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Back then, the little south coast town had become a favourite destination for wealthy pensioners to retire and the GP set about frequenting the Grand Hotel and befriending the mayor to gain access to upper echelon’s of Eastbourne’s society.

By the late 1920s his plan had worked so well that he was living in a grand Victorian five-storey villa paid for with money borrowed from a patient.

Adams was reportedly always dressed in pricey Savile Row suits and had a very expensive taste.

The doctor went from riding a bicycle, to a motor scooter to be being chauffeur-driven around town in one of two of his expensive Rolls Royces.

He was said to be earning the equivalent of £400,000 a year.

It is thought, that despite many of his patients dying, Adams gained his reputation as one of the town’s most attentive doctors because, unlike many others, he was willing to come out to patients’ homes at any time of the day or night.

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It wasn’t long, however, before rumours began swirling around Eastbourne about why the doctor would go far and beyond the call of duty for his wealthiest patients.

Rumours also began circulating that Adams was killing them off to collect the money left to him in their wills.

One of the town's richest couples, Edith Mawhood and her husband William, recalled to the police at a later date how Adams would turn up uninvited to their 29-room mansion twice a week just "to check on our health".

Edith, who moved to the town with the money they had made in Sheffield’s cutlery manufacturing trade, also recalled other strange behaviour.

She said he would occassionally just turn up uninvited at mealtimes – leaving Edith to feel like she had to invite him to come in and join them.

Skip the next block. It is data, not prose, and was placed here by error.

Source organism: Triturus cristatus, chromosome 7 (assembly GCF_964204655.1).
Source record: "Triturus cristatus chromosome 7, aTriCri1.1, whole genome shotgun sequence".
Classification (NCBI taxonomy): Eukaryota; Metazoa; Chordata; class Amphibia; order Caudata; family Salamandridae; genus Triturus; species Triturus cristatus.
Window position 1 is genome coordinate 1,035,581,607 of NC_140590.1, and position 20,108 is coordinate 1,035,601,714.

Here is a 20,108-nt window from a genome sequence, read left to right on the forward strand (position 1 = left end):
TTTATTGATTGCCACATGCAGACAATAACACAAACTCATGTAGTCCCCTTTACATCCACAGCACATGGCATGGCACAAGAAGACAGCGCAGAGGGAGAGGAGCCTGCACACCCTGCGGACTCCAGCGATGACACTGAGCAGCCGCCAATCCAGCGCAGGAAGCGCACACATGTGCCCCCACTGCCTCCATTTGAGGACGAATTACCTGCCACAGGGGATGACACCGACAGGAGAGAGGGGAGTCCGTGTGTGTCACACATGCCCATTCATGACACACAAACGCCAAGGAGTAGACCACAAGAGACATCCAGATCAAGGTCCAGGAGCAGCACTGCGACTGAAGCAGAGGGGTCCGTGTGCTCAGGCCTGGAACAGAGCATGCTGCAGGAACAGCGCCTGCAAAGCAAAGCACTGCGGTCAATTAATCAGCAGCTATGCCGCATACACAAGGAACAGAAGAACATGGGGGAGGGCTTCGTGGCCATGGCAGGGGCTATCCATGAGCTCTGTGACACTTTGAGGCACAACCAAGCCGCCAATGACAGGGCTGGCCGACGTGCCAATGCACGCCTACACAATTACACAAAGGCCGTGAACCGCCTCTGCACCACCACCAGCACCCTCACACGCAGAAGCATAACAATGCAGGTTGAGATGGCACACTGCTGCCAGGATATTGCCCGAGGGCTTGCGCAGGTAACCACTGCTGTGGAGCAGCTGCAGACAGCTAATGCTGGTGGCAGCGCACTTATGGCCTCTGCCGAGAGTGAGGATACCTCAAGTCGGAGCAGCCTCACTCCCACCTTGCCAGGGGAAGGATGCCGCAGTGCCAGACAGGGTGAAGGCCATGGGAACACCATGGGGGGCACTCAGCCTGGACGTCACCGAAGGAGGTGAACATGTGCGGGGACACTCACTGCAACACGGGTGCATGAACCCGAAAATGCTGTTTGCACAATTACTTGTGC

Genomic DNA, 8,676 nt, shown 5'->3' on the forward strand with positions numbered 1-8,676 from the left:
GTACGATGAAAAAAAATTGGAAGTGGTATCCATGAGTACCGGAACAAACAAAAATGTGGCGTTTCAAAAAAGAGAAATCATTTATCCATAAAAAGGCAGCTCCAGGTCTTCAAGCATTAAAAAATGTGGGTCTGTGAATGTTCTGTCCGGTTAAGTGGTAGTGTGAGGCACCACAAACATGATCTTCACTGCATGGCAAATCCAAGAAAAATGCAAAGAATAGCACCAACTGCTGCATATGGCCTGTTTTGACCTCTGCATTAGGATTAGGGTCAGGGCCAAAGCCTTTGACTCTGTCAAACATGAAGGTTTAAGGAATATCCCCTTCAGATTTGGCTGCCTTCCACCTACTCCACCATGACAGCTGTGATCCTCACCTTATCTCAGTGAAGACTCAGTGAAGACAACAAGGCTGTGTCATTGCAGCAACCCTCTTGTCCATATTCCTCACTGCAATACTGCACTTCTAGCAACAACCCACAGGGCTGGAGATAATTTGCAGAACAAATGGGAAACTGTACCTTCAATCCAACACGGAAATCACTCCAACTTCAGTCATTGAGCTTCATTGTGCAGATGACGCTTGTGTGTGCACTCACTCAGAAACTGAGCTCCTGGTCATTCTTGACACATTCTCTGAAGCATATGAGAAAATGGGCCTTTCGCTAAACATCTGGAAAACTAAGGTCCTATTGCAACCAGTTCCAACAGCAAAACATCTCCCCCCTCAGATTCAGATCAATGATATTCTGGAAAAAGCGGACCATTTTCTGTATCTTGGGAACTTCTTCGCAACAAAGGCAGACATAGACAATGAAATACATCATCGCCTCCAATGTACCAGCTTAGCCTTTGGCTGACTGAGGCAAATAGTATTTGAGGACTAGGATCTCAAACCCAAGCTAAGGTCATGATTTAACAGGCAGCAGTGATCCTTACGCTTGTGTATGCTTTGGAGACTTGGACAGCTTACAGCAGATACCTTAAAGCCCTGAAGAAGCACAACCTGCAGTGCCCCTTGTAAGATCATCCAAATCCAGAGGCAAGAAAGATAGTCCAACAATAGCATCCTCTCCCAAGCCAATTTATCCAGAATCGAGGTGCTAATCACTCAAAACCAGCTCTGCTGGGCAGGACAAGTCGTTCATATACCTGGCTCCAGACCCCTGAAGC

He would even sometimes turn up with his mother and cousin.

Adams asked her husband William for a £2,000 loan to buy his house and even began to go to the shops in town where the Mawhoods had an account and would order things, such as a mackintosh similar to one he had seen William wearing, and charge these items to them.

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Following William's death, Judith recalled how Adams was furious to discover he wasn't in Williams' will and reportedly shouted at a mourner at the funeral.

The widow said Adams returned to her home to demand he have something of William's, pocketing a gold pencil that belonged to William. Judith said she didn't feel like she was able to stop him.

For years the rumours and speculation continued to grow, but no one in the town dared challenge him.

Author Jane Robbins, who studied hundreds of police documents about the case, said: "On one occasion he went to the solicitors and said, 'I want this lady’s will to be changed this way, can you go round to her house and she’ll do it?'